ABC News Asks 60 Soldiers Who They’ll Vote for – Doesn’t Report the 54 For McCain
This from Major General (ret) Buckman.
My niece, Katelyn, stationed at Baluud , Iraq was assigned, with others of her detachment, to be escort/guard/watcher for Martha Raddatz of ABC News as she covered John McCain’s recent trip to Iraq.
Katelyn and her Captain stood directly behind Raddatz as she queried GI’s walking past. They kept count of the GI’s and you should remember these numbers. She asked 60 GI’s who they planned to vote for in November. 54 said John McCain, 4 for Obama, and 2 for Hillary.
Katelyn called home and told her Mom and Dad to watch ABC news the next night because she was standing directly behind Raddatz and maybe they’d see her on TV. Mom and Dad of course, called and emailed all the kinfolk to watch the newscast and maybe see Katelyn.
Well, of course, we all watched and what we saw wasn’t a glimpse of Katelyn, but got a hell’uva view of skewed news. After a dissertation on McCain’s trip and speech, ABC showed 5 GI’s being asked by Raddatz how they were going to vote in November; 3 for Obama and 2 for Clinton .. No mention of the 54 for McCain.
Ah, the irony of American Patriots protecting the press from harm while the reporter prepares a completely misleading story about which candidate the soldiers prefer. The reporter obviously thought her escort was comprised of brainless morons who wouldn’t see what was going on in front of them. Wouldn’t be the first time a reporter in the MSM turned out to be the brainless moron.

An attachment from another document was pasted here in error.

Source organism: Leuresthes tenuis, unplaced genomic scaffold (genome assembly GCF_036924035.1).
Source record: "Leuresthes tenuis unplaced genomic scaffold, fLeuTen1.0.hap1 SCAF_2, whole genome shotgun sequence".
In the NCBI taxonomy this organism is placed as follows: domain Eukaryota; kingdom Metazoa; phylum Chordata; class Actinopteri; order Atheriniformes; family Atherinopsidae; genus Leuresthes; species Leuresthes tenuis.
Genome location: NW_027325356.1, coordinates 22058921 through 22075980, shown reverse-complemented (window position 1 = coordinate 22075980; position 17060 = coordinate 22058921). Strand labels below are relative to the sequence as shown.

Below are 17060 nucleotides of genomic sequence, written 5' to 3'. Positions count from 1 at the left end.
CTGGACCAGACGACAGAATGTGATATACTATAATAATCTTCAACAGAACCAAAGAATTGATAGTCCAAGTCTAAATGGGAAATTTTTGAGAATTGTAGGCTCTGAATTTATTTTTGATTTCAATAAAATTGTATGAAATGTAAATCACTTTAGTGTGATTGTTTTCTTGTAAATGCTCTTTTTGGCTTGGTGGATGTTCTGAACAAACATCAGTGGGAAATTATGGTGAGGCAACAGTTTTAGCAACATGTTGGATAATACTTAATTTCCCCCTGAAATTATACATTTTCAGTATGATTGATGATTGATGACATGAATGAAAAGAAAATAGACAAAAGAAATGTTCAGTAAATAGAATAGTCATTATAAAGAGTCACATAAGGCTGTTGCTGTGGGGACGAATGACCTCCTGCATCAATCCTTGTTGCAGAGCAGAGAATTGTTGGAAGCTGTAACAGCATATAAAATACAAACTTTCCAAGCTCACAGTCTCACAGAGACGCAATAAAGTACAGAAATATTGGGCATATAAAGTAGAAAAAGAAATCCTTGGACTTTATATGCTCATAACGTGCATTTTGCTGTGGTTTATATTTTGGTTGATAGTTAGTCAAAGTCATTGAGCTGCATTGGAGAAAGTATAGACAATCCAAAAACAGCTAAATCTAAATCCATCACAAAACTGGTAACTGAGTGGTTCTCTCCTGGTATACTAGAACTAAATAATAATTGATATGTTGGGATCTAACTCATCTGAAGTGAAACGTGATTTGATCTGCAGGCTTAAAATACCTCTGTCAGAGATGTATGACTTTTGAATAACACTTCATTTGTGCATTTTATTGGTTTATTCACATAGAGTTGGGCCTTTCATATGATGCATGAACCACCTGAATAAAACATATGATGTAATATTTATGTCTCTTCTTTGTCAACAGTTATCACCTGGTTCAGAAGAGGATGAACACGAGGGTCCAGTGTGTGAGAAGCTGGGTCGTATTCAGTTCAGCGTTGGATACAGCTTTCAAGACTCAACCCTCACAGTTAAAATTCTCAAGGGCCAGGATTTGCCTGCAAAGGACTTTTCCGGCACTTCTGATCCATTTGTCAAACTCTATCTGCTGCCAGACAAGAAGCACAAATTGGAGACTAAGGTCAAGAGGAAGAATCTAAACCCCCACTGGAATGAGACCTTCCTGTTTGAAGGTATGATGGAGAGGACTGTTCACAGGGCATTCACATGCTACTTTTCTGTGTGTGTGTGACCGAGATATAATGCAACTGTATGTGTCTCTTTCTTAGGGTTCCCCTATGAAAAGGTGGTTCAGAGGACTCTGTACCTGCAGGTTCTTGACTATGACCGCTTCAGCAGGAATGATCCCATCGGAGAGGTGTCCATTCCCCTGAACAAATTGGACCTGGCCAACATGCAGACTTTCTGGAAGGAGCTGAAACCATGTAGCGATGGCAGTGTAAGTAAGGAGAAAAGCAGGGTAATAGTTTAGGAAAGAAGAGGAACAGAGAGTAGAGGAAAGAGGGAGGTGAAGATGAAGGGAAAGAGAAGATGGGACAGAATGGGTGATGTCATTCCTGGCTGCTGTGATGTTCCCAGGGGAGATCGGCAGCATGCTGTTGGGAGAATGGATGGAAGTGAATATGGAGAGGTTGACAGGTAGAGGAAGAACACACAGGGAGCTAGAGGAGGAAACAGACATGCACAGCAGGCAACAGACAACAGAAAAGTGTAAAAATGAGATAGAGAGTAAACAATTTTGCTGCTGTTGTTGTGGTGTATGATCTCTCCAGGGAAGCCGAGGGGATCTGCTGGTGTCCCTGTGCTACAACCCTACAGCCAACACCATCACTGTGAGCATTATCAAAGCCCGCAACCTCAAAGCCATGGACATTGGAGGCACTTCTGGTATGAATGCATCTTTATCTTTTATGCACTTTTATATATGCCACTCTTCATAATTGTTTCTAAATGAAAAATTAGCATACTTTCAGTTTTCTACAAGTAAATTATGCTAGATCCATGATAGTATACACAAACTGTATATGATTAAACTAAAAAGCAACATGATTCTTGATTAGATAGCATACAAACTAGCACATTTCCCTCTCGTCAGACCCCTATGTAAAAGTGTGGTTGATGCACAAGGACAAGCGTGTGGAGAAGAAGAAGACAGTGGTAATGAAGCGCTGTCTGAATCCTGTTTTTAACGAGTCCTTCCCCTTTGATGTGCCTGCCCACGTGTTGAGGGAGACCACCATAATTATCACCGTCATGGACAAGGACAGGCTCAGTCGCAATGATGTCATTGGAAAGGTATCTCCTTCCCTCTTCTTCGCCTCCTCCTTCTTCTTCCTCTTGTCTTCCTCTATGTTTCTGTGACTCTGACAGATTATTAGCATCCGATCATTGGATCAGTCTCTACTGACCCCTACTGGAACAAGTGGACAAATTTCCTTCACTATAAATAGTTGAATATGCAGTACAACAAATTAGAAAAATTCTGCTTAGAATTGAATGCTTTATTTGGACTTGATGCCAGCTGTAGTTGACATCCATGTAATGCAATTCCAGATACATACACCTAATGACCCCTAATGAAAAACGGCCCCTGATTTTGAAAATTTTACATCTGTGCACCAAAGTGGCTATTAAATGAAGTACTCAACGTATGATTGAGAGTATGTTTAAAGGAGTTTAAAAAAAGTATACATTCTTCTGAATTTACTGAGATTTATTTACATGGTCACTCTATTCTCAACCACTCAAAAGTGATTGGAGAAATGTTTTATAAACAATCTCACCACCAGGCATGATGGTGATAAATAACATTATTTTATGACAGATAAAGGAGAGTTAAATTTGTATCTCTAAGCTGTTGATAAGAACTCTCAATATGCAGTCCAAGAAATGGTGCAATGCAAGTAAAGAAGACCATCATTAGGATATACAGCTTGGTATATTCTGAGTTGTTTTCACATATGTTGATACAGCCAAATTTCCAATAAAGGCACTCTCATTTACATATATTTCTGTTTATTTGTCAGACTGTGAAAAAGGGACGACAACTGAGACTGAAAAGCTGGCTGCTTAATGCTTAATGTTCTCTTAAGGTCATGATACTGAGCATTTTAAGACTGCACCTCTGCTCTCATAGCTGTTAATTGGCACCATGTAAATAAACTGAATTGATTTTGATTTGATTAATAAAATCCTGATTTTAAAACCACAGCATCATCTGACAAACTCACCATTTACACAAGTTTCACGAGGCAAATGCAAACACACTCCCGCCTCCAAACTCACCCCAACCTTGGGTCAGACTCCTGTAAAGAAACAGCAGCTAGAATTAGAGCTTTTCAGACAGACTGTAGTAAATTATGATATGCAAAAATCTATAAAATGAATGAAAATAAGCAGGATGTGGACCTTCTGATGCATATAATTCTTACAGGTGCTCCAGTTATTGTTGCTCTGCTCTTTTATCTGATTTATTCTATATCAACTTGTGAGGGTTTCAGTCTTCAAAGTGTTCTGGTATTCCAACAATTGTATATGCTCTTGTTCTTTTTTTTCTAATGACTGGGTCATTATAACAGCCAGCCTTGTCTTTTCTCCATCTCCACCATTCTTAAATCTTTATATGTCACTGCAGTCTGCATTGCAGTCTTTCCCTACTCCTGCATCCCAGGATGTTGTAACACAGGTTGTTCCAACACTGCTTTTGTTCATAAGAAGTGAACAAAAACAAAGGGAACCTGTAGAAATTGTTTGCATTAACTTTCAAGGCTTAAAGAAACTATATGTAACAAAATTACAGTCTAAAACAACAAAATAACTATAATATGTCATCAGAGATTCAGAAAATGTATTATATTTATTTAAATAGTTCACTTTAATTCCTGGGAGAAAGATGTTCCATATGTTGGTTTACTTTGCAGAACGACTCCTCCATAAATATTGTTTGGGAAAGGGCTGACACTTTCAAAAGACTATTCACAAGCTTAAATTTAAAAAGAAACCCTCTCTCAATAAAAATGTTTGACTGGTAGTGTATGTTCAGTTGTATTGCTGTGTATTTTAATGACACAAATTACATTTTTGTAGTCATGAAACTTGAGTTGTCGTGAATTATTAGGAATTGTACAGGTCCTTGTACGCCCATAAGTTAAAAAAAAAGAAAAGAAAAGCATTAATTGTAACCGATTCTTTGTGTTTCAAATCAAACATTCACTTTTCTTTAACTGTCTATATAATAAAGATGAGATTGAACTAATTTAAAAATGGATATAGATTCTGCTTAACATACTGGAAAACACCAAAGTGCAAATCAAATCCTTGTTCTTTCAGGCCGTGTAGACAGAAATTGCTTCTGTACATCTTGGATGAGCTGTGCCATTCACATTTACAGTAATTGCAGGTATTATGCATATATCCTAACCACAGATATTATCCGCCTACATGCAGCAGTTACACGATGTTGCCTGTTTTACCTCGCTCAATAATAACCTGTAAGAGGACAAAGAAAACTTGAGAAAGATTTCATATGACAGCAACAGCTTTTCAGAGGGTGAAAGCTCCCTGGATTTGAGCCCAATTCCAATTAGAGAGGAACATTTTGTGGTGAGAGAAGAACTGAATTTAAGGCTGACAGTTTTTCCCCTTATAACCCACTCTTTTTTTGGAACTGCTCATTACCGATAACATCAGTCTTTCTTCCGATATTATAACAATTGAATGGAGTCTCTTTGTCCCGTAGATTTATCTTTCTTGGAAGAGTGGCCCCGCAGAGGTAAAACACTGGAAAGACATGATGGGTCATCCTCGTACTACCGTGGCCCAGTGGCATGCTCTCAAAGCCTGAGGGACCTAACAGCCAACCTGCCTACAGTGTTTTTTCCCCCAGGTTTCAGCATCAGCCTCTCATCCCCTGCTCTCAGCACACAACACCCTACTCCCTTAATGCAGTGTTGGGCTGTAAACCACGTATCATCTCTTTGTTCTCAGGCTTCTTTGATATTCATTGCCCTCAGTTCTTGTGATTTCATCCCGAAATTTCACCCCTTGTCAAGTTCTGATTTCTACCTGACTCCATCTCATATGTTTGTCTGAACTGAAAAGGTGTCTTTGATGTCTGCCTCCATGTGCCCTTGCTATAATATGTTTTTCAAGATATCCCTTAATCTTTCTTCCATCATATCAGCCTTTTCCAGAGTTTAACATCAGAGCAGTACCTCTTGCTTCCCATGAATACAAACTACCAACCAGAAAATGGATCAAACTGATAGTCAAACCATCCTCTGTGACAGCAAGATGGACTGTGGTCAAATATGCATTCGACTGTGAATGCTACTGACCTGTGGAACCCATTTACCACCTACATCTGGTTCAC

Support the troops. Pass this along.
This “story” is the subject of a Snopes piece as well, you can find it here:
Basically Snopes found its veracity “Undetermined”, but did make the following (rather extraordinary comment, for them) statement on the known facts:
“On the other hand, critics maintain that by showing only one soldier’s expressing a preference for the Republican candidate (prefaced by a laconic Martha Raddatz voice-over intoning, “there were some McCain backers …”), by separating the portion of the report in which soldiers discussed their candidate preferences from the portion in which they discussed what issues (other than the war) were important to them, and by identifying the report with titles such as “Whom Are Our Troops Endorsing?” and “Surprising Political Endorsements by U.S. Troops,” ABC News presented the piece as being a survey of American troops’ presidential preferences while offering viewers a distinctly skewed perspective of those preferences.“